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Parents Seek to Build All-Access Playground

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The Roanoke Times (Virginia)

 

One phone call changed the Garner family's shopping list from a pink baby stroller to an electric wheelchair.

Eight years ago, mobility aids — much less mobility issues — were foreign concepts to James and Jennifer Garner. Today, the Garners are spearheading the construction of an all-access playground in Daleville for kids with and without disabilities.

When Addy Grace Garner was 4 months old, her parents were told that she only had two years to live.

The news came out of nowhere to the Garners, who live in Botetourt County. They'd had a perfect pregnancy, and Addy seemed to be a happy, healthy baby.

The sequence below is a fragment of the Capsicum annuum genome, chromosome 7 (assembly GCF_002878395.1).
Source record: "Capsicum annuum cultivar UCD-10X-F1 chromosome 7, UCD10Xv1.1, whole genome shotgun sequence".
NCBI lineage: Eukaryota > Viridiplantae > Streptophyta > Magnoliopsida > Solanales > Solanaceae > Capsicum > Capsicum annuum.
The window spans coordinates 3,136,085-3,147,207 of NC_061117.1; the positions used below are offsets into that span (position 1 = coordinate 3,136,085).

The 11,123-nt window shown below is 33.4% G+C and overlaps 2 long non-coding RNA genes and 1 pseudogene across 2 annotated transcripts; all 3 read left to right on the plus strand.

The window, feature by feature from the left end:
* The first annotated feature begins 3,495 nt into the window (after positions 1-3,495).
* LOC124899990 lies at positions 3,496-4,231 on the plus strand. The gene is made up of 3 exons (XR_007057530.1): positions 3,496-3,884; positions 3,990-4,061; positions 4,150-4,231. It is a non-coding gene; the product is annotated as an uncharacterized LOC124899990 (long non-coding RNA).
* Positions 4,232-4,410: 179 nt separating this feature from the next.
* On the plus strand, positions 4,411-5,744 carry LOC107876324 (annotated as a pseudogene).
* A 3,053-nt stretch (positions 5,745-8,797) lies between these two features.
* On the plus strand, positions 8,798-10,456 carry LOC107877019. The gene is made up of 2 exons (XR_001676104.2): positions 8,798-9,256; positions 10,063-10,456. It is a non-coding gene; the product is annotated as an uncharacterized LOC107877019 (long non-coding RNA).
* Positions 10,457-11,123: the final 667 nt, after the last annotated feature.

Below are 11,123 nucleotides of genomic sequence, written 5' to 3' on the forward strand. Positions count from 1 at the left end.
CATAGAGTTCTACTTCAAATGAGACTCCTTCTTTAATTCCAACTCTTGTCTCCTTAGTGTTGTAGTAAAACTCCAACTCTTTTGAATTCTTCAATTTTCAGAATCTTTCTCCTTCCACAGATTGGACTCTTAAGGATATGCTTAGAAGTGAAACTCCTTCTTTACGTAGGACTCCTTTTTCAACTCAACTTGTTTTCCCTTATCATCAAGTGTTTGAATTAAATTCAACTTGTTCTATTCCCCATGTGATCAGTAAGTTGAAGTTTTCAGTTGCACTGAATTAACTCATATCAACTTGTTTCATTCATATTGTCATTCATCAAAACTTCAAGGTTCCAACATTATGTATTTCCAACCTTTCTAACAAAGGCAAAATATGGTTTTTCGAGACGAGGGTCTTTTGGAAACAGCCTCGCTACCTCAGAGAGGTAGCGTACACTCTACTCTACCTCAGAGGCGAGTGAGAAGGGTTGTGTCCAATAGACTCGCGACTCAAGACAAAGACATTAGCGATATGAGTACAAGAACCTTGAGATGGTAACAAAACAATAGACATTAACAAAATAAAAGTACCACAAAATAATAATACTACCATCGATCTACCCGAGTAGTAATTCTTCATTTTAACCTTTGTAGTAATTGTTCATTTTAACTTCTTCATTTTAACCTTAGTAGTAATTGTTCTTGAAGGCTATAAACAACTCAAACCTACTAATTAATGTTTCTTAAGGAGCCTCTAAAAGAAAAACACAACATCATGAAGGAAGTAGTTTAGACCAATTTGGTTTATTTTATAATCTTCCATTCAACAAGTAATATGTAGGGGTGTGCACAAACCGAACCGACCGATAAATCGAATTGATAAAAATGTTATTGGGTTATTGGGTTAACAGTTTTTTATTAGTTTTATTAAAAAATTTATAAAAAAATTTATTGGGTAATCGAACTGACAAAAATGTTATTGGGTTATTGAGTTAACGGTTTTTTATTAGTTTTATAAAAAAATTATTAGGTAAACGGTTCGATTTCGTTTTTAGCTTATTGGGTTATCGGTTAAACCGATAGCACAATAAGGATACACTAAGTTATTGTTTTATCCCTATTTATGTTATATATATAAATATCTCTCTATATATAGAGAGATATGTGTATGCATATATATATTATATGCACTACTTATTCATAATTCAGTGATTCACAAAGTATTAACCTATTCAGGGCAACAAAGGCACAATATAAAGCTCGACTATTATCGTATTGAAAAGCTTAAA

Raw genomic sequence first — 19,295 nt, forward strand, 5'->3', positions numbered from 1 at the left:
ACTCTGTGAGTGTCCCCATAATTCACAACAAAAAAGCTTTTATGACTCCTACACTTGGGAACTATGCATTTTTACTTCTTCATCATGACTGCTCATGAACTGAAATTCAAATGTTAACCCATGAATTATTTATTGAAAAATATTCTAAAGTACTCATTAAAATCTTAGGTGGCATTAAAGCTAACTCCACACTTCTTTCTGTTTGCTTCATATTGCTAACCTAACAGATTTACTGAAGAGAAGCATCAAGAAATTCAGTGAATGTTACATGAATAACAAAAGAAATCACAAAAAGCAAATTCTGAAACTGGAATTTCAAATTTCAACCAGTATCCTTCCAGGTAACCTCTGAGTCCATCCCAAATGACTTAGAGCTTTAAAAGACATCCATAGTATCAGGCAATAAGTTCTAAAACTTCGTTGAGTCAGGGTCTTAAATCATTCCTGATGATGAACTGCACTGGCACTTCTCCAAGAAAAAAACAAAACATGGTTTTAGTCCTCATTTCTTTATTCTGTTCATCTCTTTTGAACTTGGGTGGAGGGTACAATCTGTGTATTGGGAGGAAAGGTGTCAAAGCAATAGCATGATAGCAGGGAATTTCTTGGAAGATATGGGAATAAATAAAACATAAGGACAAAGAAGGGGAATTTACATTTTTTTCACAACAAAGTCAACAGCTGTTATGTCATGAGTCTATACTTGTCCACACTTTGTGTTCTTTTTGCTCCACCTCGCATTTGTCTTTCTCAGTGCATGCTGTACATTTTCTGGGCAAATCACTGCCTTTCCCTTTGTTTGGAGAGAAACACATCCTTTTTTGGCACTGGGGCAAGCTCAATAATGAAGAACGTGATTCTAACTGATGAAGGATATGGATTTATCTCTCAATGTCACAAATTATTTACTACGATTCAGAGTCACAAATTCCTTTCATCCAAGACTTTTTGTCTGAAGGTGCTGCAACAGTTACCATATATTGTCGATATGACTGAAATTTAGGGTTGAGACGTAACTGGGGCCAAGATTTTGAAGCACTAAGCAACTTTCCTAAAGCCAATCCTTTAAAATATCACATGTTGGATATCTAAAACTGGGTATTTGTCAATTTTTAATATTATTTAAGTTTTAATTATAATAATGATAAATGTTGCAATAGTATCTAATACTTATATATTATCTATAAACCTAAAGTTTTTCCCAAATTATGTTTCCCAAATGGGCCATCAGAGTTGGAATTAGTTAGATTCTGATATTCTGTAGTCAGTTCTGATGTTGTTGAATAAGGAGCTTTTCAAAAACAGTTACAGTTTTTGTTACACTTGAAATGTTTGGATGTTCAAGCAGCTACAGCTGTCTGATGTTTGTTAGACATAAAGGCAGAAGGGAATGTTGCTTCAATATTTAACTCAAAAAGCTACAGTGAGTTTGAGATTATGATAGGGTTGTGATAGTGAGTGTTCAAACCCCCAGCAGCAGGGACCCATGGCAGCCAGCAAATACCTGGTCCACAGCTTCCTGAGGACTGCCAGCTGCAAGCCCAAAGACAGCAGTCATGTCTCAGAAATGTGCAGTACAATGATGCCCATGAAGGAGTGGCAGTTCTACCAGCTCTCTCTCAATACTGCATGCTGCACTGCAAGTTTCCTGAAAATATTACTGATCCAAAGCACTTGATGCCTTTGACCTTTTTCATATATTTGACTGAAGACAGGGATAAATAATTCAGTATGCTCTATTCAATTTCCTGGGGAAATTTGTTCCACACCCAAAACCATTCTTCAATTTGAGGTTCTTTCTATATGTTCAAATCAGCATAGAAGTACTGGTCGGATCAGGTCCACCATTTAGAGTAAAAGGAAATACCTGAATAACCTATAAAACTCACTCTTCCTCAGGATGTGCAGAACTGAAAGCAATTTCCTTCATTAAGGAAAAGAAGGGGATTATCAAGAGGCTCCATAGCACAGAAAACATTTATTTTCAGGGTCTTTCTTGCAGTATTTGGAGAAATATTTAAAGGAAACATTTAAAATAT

But the little girl had missed several important milestones at her four-month check-up. She couldn't hold up her head or sit up without help. Her doctor referred her to a neurologist to see what was going on.

The neurologist told her parents to relax.

"He told us he did not think it was the worst-case scenario," Jennifer Garner said.

But then the Garners got the call from his office: Addy had type 1 spinal muscular atrophy, or SMA, a rare disease that made her muscles very weak and would cause them to deteriorate over time. It was the worst-case scenario after all.

Most children with SMA don't live past the age of 2 because of breathing problems. The disease affects one in every 6,000 to 10,000 babies in America, according to the Addy Grace Foundation, a nonprofit the Garners founded six years ago. It doesn't interfere with cognitive brain function, just the loss of nerve cells in the spinal cord, causing a lack of muscle stimulation and muscle deterioration over time.